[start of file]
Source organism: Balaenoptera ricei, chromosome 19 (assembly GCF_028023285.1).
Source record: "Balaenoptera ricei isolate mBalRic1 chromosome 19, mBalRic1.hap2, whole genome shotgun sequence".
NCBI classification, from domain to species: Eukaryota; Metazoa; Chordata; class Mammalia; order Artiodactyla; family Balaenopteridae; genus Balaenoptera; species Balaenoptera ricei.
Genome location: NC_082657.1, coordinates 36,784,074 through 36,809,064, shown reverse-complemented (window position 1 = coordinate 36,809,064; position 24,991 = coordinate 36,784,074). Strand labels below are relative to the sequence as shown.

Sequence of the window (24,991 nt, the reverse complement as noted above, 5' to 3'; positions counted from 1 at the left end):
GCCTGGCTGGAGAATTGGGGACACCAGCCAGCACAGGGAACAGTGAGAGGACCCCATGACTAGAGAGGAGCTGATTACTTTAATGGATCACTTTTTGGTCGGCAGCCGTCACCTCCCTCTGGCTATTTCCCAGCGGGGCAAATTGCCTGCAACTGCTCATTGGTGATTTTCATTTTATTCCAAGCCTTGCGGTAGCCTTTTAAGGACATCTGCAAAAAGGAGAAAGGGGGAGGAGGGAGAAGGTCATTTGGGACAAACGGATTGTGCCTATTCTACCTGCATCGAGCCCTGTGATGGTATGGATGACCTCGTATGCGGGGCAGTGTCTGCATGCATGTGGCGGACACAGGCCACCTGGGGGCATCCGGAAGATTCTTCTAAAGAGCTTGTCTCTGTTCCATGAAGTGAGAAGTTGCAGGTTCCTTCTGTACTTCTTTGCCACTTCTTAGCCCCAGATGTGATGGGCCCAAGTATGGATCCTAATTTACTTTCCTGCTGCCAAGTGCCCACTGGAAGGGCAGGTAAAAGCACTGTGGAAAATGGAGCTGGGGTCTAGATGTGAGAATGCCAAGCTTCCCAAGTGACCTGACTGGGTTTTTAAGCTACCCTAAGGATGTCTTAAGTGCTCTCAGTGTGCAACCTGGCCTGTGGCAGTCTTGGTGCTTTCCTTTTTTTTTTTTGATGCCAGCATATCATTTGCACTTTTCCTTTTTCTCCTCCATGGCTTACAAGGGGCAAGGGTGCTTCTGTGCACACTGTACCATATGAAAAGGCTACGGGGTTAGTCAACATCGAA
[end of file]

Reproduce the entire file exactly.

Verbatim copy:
Source organism: Balaenoptera ricei, chromosome 19 (assembly GCF_028023285.1).
Source record: "Balaenoptera ricei isolate mBalRic1 chromosome 19, mBalRic1.hap2, whole genome shotgun sequence".
NCBI classification, from domain to species: Eukaryota; Metazoa; Chordata; class Mammalia; order Artiodactyla; family Balaenopteridae; genus Balaenoptera; species Balaenoptera ricei.
Genome location: NC_082657.1, coordinates 36,784,074 through 36,809,064, shown reverse-complemented (window position 1 = coordinate 36,809,064; position 24,991 = coordinate 36,784,074). Strand labels below are relative to the sequence as shown.

Sequence of the window (24,991 nt, the reverse complement as noted above, 5' to 3'; positions counted from 1 at the left end):
GCCTGGCTGGAGAATTGGGGACACCAGCCAGCACAGGGAACAGTGAGAGGACCCCATGACTAGAGAGGAGCTGATTACTTTAATGGATCACTTTTTGGTCGGCAGCCGTCACCTCCCTCTGGCTATTTCCCAGCGGGGCAAATTGCCTGCAACTGCTCATTGGTGATTTTCATTTTATTCCAAGCCTTGCGGTAGCCTTTTAAGGACATCTGCAAAAAGGAGAAAGGGGGAGGAGGGAGAAGGTCATTTGGGACAAACGGATTGTGCCTATTCTACCTGCATCGAGCCCTGTGATGGTATGGATGACCTCGTATGCGGGGCAGTGTCTGCATGCATGTGGCGGACACAGGCCACCTGGGGGCATCCGGAAGATTCTTCTAAAGAGCTTGTCTCTGTTCCATGAAGTGAGAAGTTGCAGGTTCCTTCTGTACTTCTTTGCCACTTCTTAGCCCCAGATGTGATGGGCCCAAGTATGGATCCTAATTTACTTTCCTGCTGCCAAGTGCCCACTGGAAGGGCAGGTAAAAGCACTGTGGAAAATGGAGCTGGGGTCTAGATGTGAGAATGCCAAGCTTCCCAAGTGACCTGACTGGGTTTTTAAGCTACCCTAAGGATGTCTTAAGTGCTCTCAGTGTGCAACCTGGCCTGTGGCAGTCTTGGTGCTTTCCTTTTTTTTTTTTGATGCCAGCATATCATTTGCACTTTTCCTTTTTCTCCTCCATGGCTTACAAGGGGCAAGGGTGCTTCTGTGCACACTGTACCATATGAAAAGGCTACGGGGTTAGTCAACATCGAA